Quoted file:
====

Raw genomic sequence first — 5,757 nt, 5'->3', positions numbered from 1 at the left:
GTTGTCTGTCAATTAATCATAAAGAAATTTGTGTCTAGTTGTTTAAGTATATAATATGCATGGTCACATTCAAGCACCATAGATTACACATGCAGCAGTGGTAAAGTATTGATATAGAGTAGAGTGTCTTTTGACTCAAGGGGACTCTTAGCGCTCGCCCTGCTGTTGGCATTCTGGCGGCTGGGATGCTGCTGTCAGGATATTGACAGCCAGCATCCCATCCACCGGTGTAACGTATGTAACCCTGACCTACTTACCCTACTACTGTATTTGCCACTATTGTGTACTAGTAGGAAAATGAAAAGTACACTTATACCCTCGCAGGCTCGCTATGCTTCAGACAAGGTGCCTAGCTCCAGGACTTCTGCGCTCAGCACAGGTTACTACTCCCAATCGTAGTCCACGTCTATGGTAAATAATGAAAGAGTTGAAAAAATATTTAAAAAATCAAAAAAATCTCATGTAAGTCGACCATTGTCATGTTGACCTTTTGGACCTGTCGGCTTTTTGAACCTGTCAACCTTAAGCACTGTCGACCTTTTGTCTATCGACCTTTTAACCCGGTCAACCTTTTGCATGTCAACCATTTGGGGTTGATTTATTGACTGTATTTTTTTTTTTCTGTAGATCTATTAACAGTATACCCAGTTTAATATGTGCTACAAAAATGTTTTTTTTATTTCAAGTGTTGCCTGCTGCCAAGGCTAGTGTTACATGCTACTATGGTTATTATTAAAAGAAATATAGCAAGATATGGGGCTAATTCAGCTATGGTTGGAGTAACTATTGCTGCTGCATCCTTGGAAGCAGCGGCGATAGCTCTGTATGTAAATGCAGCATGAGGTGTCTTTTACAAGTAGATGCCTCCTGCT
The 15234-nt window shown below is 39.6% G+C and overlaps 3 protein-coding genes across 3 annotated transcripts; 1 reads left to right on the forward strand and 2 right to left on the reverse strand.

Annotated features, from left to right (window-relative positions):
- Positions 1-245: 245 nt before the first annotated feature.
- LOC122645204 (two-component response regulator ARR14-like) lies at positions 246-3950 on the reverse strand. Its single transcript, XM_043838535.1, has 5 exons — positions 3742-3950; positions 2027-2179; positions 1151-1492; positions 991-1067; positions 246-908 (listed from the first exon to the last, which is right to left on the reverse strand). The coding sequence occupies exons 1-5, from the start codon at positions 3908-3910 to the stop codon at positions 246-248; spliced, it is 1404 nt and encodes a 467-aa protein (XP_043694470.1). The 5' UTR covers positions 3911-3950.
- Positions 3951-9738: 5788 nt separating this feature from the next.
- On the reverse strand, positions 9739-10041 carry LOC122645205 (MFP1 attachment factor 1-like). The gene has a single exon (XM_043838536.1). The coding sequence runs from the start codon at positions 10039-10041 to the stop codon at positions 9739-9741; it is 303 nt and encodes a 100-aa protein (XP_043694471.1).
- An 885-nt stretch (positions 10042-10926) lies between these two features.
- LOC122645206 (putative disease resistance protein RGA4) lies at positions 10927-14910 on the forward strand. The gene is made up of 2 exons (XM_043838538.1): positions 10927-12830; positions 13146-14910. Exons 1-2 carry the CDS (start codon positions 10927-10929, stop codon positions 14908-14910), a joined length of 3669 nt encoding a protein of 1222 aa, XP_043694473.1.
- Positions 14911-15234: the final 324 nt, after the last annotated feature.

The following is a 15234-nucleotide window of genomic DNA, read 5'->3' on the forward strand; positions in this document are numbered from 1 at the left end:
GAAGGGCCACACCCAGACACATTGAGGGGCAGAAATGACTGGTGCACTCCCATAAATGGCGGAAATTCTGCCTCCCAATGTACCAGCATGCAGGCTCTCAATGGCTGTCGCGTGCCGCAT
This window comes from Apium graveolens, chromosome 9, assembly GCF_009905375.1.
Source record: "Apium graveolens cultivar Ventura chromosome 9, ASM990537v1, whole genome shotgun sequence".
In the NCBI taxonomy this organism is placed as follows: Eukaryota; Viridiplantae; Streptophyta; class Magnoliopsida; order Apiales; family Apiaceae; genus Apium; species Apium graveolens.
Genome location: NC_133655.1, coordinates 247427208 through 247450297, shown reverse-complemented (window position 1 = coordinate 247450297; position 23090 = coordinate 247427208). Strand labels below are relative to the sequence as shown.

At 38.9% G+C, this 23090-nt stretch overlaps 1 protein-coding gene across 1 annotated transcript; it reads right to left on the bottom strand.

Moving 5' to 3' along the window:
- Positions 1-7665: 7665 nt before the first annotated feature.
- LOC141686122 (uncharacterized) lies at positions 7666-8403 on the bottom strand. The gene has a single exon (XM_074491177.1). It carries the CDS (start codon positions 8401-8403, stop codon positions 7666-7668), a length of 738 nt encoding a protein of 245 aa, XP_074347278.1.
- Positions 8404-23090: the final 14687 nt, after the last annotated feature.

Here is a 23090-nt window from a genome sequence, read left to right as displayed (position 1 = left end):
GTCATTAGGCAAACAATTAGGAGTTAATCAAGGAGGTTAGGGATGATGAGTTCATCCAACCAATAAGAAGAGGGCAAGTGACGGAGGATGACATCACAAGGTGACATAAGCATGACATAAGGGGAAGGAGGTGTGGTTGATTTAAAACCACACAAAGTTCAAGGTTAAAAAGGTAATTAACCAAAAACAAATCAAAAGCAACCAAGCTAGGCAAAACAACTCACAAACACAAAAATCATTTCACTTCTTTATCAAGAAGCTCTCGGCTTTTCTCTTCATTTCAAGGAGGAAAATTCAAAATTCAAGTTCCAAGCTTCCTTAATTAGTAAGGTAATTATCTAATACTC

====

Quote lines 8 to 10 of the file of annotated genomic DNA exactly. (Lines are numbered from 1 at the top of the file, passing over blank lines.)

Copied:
- On the reverse strand, positions 9739-10041 carry LOC122645205 (MFP1 attachment factor 1-like). The gene has a single exon (XM_043838536.1). The coding sequence runs from the start codon at positions 10039-10041 to the stop codon at positions 9739-9741; it is 303 nt and encodes a 100-aa protein (XP_043694471.1).
- An 885-nt stretch (positions 10042-10926) lies between these two features.
- LOC122645206 (putative disease resistance protein RGA4) lies at positions 10927-14910 on the forward strand. The gene is made up of 2 exons (XM_043838538.1): positions 10927-12830; positions 13146-14910. Exons 1-2 carry the CDS (start codon positions 10927-10929, stop codon positions 14908-14910), a joined length of 3669 nt encoding a protein of 1222 aa, XP_043694473.1.